Sorry I’ve been absent since May, but I’ve been a bit busy. After hosting NMRA regional visitors this spring, I’ve been eager to make some more progress. Not long after I completed the narrow canyon scene, I started the construction of a highway bridge modeled after the Park Bridge spanning the Kicking Horse River near Golden, B.C. I also started to build out a grain export terminal in the turnback curves near downtown Vancouver, B.C. I even built a car float and float bridge structure to install along the Vancouver waterfront. But rather than tell you about these additions let me direct you to a video overview capturing some of my various “homework” projects. The guys at MR VideoPlus were kind enough to capture (in HD!) my current layout construction efforts forboth MRVP and CTT readers to see. Thanks, David and Ben!

While great summer weather has brought construction to an absolute standstill, that doesn’t mean I’m not thinking about my next big effort this fall – Stay tuned! 

Tuesday, May 7, 2013

Candid Camera

At a recent train show in York, PA, a fellow hi-rail modeler asked me what I thought was the most essential tool in my toolbox. Without hesitation I responded, “A point-and-shoot camera.”
When I’m out and about, regardless if I’m actually railfanning, I rely on my p&S (or iPad camera) to capture quick images of real (1:1 scale) trains and interesting places/people I want to model on my layout. These resulting images are rarely publication-quality, but they’re regularly the most valuable photos I shoot. Valuable? Yep, valuable!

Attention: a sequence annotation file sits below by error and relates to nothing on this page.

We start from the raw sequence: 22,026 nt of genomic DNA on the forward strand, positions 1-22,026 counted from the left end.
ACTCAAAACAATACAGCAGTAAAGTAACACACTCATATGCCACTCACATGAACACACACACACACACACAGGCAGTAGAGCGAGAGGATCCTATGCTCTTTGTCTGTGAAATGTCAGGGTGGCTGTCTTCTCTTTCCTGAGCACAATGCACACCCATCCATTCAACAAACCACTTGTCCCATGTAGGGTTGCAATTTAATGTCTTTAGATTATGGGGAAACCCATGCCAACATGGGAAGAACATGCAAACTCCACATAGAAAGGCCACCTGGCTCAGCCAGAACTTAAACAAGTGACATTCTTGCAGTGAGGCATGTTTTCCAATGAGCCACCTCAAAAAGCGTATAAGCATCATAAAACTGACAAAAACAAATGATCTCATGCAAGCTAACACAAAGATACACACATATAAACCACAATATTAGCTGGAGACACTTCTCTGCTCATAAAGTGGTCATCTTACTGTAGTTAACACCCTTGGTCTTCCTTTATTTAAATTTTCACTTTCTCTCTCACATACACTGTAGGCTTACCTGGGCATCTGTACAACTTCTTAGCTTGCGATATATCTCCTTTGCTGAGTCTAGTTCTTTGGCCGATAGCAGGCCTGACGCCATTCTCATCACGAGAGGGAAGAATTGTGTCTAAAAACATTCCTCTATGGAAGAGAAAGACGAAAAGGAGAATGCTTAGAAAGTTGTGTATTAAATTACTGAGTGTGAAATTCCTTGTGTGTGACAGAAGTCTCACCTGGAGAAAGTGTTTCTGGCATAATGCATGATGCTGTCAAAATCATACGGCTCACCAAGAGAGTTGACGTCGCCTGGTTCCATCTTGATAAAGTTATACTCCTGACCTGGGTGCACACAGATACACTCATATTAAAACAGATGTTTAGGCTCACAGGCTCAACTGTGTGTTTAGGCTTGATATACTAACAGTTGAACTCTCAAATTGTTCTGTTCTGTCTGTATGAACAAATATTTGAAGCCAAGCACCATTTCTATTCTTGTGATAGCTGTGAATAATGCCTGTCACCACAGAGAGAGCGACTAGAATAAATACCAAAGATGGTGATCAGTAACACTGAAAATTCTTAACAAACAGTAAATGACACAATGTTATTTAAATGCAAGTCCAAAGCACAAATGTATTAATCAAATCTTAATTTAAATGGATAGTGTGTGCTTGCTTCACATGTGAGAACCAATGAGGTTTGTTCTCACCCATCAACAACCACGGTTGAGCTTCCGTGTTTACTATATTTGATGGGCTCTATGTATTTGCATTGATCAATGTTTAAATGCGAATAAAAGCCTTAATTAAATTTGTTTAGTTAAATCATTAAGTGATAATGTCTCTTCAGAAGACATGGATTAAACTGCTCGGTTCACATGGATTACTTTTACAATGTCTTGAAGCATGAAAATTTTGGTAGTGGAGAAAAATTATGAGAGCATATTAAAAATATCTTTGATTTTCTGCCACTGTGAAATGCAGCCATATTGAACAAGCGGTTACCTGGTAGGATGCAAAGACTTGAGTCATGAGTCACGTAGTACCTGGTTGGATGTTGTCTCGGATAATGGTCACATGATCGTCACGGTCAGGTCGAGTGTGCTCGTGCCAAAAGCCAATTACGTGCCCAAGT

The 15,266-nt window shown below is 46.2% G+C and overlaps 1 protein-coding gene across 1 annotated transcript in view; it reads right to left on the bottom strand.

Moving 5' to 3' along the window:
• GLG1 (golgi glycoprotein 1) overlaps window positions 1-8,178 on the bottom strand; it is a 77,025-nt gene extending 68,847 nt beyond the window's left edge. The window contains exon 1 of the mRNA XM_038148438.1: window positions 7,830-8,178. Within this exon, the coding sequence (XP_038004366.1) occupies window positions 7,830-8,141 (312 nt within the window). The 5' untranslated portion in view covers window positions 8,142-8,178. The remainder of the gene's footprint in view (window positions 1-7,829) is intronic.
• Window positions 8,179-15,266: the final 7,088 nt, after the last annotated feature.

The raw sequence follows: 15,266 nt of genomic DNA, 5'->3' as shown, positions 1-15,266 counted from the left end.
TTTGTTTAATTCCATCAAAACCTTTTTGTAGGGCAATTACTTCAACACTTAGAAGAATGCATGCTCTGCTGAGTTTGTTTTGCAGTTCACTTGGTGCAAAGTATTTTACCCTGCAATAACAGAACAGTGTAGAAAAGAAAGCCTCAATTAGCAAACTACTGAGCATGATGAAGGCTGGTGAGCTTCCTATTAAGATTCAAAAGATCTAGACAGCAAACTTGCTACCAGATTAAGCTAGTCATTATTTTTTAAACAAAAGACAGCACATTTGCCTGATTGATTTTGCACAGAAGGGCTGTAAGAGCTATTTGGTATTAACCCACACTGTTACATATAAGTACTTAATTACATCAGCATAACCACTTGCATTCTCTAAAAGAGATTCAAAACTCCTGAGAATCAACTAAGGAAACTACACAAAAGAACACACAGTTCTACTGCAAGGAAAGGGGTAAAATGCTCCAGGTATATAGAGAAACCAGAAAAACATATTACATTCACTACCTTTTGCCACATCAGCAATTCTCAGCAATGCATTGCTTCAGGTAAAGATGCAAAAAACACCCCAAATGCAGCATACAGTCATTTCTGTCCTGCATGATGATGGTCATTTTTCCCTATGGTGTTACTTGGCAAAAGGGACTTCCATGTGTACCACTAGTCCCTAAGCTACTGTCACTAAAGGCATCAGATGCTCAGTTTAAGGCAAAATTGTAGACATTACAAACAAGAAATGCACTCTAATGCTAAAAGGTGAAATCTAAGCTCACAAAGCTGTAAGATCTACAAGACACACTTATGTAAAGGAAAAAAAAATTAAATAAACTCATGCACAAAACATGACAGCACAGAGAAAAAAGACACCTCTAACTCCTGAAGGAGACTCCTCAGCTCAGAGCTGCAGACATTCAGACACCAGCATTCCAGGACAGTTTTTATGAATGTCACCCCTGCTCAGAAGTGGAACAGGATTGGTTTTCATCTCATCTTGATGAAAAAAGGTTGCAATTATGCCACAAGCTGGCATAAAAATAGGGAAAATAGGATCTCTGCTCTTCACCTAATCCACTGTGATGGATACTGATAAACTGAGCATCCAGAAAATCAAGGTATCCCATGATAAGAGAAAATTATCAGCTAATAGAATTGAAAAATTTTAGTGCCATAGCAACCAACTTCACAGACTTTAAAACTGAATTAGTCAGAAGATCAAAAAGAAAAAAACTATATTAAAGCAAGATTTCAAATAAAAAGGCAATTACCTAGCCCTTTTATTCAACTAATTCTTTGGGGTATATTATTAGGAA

Take for instance the simple image of a Canadian Pacific target signal I shot from a back alley in downtown (Gastown) Vancouver, B.C. Won’t find a single choo-choo in the frame, but the wealth of detail in this one image has fueled my recent efforts to revamp and enhance portions of my completed Waterfront Yard – starting with the signal featuring trimmed targets.
It turns out the real signal was modified to permit West Coast Express bi-level commuter trains to pass without issue. By studying the photo, I saw the MTH no. 30-11025 1-over-1 signal had a very similar appearance, even without altering the targets. Next, I saw the chain link fence resembled O scale fencing sold by Scenic Express or kits produced by Brennan’s Model Railroading Products. Barricades and concrete jersey barriers reminded me of items from Model Tech Studios or Saint Charles Model Works. The more I studied the pix, the more items I found and installed -- as I demonstrated for a forthcoming article in the pages of Classic Toy Trains magazine.

Without my essential tool, it would have taken me countless trips (as of today, a R/T tix between MKE and YVR costs more than $700) to recall a fraction of the details contained in a one free, yet priceless, photo!

Friday, January 18, 2013

Nearly completed Canyon

With the temperature promising to dip into the sub-zero range next week, I figure it's time to retreat into a warm basement and finish up a few loose ends on my Canyon scene. While space is narrow along this section, there was still plenty of room to add detailed rock faces and foreground scenery. For details how I assembled the components in this area, be sure to check out the feature I wrote for the March 2013 issue of Classic Toy Trains magazine.